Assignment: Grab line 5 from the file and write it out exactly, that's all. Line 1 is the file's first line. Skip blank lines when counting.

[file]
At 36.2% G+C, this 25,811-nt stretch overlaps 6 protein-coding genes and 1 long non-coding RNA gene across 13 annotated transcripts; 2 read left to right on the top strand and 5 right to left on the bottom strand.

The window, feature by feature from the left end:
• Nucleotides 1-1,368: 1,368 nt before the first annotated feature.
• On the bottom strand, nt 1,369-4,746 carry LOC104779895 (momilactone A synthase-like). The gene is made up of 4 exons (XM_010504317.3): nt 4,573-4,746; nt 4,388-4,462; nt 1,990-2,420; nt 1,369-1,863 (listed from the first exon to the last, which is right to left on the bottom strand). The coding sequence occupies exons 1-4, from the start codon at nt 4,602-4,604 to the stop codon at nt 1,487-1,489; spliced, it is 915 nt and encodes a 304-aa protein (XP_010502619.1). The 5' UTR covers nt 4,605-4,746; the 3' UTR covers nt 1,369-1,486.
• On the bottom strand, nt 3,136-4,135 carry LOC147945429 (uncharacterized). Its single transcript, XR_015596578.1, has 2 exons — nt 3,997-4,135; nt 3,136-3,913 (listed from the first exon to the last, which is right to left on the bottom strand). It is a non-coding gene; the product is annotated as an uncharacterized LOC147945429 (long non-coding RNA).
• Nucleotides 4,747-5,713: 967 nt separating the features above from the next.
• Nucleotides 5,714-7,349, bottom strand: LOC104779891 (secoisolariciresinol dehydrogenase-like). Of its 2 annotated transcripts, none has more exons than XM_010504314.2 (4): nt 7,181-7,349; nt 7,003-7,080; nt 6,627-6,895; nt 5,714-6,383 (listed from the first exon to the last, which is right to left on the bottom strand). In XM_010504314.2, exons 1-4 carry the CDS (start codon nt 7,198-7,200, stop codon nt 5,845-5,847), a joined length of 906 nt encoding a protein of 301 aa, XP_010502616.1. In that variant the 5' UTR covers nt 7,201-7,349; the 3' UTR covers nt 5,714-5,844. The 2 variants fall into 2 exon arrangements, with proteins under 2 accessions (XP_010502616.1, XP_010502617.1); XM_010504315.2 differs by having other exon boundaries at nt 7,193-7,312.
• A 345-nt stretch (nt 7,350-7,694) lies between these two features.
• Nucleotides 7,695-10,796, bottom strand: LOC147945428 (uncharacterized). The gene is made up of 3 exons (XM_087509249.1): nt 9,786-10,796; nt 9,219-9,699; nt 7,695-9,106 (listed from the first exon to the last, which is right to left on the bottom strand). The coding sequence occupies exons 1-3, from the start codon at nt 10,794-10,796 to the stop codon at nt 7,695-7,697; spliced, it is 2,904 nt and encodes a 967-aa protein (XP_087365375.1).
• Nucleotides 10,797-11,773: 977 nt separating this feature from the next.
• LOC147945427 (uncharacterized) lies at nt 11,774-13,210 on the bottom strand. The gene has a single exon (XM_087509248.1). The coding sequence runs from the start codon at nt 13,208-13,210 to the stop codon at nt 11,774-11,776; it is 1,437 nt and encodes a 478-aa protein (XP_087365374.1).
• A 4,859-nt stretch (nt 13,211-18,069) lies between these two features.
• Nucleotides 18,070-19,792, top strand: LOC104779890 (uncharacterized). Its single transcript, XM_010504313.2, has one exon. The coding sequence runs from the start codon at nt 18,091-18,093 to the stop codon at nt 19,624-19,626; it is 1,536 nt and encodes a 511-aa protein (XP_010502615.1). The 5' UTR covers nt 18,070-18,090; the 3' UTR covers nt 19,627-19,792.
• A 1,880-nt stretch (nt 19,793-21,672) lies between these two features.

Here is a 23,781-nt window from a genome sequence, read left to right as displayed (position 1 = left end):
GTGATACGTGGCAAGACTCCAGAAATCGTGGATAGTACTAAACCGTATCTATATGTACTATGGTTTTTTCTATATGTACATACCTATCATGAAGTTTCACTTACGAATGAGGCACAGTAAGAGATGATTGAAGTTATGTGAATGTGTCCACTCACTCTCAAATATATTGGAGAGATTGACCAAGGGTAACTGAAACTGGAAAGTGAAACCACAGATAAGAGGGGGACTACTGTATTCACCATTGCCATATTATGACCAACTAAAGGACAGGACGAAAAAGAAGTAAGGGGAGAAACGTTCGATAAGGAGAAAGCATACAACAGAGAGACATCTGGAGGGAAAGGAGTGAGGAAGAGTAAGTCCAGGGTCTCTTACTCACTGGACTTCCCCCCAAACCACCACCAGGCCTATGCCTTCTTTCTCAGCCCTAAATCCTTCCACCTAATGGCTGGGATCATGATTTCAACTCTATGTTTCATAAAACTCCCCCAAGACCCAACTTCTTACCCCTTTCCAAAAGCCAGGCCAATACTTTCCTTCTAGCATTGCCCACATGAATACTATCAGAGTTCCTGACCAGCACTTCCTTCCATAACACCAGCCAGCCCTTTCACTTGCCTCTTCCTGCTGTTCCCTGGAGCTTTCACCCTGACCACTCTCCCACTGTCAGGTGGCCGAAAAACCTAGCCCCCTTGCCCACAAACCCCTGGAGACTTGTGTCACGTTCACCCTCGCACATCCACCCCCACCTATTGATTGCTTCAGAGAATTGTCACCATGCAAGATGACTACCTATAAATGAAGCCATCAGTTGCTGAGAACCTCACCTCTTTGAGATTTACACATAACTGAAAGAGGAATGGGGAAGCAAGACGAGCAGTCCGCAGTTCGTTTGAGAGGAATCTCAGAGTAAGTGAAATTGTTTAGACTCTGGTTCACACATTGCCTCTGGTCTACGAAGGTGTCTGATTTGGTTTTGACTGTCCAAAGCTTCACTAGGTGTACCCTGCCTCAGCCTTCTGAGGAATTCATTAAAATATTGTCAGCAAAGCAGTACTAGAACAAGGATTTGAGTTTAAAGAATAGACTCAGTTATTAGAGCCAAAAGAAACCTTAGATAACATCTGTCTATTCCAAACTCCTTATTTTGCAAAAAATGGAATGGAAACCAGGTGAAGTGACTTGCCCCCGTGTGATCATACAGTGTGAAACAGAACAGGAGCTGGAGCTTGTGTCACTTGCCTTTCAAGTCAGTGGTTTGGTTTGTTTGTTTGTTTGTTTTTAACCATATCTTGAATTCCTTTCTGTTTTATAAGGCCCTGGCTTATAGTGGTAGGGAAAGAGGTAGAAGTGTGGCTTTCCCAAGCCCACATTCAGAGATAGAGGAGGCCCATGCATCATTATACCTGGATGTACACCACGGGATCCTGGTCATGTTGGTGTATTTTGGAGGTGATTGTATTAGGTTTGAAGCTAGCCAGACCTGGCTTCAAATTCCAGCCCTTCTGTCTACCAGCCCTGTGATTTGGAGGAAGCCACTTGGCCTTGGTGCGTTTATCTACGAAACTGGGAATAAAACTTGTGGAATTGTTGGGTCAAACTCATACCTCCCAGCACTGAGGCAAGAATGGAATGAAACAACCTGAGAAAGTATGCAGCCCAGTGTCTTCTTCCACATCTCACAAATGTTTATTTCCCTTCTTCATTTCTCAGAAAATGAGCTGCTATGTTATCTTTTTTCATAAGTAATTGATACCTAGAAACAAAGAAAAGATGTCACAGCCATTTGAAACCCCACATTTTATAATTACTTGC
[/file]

• On the bottom strand, nt 3,136-4,135 carry LOC147945429 (uncharacterized). Its single transcript, XR_015596578.1, has 2 exons — nt 3,997-4,135; nt 3,136-3,913 (listed from the first exon to the last, which is right to left on the bottom strand). It is a non-coding gene; the product is annotated as an uncharacterized LOC147945429 (long non-coding RNA).